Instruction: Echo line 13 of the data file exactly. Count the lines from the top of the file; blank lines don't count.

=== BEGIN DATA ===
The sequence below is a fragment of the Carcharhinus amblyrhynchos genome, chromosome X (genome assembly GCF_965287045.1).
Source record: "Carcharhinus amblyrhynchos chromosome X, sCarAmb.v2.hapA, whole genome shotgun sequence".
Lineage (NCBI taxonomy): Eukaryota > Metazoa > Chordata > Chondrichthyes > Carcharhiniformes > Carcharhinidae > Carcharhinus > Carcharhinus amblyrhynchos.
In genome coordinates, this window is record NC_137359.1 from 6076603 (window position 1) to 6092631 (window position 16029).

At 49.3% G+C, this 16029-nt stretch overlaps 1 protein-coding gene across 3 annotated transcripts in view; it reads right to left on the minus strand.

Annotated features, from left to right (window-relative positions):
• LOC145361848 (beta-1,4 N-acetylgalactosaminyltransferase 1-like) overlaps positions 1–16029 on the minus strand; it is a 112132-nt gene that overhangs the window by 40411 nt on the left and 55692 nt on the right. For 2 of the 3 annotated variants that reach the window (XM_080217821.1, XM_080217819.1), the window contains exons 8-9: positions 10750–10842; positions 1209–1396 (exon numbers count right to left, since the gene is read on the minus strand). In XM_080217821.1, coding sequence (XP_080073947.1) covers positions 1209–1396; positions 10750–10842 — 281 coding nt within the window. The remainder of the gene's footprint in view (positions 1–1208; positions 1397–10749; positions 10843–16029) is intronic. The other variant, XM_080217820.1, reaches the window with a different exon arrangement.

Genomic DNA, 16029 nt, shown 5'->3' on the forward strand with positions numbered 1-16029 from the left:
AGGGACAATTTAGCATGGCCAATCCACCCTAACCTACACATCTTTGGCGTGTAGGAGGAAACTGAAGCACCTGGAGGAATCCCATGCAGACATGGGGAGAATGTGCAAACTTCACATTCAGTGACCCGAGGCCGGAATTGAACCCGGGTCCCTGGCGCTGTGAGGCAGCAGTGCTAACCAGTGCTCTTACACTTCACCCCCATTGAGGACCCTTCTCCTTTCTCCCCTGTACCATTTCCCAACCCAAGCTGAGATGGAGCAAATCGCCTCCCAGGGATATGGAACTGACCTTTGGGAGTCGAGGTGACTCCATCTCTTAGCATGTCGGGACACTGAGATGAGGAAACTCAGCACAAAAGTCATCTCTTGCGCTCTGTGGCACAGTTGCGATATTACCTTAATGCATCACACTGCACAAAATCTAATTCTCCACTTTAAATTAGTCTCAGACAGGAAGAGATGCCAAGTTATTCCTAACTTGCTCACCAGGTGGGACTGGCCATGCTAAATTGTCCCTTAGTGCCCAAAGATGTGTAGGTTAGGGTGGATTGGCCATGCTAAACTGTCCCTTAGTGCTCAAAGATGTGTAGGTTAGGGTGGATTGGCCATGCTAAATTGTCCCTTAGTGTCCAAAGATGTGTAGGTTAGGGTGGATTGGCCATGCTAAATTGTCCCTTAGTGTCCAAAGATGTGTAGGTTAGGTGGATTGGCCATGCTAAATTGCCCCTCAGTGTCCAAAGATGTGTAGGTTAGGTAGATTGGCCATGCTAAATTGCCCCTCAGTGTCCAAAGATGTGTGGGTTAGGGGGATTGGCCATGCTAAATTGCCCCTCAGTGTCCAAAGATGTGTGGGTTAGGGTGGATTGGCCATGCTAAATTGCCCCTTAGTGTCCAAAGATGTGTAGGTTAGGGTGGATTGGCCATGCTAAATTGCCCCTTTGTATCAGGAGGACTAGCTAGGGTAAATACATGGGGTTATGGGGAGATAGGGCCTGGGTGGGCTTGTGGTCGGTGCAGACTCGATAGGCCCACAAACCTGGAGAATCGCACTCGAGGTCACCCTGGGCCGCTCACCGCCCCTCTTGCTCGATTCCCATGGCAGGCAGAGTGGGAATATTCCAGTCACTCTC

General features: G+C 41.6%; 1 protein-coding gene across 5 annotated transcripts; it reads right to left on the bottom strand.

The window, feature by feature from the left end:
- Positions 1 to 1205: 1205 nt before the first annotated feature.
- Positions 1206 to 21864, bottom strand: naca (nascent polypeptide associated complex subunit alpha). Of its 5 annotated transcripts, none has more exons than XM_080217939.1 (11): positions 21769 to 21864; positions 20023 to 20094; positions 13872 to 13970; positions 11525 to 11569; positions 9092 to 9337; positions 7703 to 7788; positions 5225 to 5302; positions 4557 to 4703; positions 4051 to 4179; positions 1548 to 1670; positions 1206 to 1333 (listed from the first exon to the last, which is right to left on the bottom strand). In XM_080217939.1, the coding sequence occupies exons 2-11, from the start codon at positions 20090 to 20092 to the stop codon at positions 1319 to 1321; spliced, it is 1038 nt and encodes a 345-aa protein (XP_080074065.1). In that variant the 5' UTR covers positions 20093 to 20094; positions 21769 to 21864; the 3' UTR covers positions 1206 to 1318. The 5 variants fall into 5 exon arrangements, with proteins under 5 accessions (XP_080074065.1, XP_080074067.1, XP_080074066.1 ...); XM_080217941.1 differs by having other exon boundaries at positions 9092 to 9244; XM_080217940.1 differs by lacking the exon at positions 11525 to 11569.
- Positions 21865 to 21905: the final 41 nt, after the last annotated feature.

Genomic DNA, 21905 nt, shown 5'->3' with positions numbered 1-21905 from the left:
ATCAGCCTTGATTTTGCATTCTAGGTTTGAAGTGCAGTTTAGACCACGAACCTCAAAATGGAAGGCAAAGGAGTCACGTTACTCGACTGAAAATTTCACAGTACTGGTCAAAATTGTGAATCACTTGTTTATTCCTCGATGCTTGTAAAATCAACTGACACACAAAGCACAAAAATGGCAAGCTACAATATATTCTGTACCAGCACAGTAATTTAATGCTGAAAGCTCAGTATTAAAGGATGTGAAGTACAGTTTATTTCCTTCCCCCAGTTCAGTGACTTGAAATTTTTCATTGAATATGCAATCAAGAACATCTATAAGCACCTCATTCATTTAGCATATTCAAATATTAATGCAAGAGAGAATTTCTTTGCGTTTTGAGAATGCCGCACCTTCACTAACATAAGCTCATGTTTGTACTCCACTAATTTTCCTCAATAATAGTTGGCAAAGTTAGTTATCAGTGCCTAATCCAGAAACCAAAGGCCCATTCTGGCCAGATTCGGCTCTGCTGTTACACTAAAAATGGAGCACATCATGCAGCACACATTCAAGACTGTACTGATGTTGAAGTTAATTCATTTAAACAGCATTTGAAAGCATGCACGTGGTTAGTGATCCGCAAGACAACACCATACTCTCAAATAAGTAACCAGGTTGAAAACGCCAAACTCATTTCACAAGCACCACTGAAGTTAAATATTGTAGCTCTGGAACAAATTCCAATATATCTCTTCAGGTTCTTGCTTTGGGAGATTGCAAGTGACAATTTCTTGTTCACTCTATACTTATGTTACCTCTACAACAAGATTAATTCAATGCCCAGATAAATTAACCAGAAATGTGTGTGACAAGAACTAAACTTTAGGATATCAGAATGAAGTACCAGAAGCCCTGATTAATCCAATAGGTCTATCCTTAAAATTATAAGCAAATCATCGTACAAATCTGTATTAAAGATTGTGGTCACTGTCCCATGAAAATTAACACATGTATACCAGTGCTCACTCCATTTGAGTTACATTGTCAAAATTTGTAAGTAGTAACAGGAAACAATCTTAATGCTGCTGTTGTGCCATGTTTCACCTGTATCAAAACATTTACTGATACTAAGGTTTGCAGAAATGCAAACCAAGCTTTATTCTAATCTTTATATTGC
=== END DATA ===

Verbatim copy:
- Positions 1206 to 21864, bottom strand: naca (nascent polypeptide associated complex subunit alpha). Of its 5 annotated transcripts, none has more exons than XM_080217939.1 (11): positions 21769 to 21864; positions 20023 to 20094; positions 13872 to 13970; positions 11525 to 11569; positions 9092 to 9337; positions 7703 to 7788; positions 5225 to 5302; positions 4557 to 4703; positions 4051 to 4179; positions 1548 to 1670; positions 1206 to 1333 (listed from the first exon to the last, which is right to left on the bottom strand). In XM_080217939.1, the coding sequence occupies exons 2-11, from the start codon at positions 20090 to 20092 to the stop codon at positions 1319 to 1321; spliced, it is 1038 nt and encodes a 345-aa protein (XP_080074065.1). In that variant the 5' UTR covers positions 20093 to 20094; positions 21769 to 21864; the 3' UTR covers positions 1206 to 1318. The 5 variants fall into 5 exon arrangements, with proteins under 5 accessions (XP_080074065.1, XP_080074067.1, XP_080074066.1 ...); XM_080217941.1 differs by having other exon boundaries at positions 9092 to 9244; XM_080217940.1 differs by lacking the exon at positions 11525 to 11569.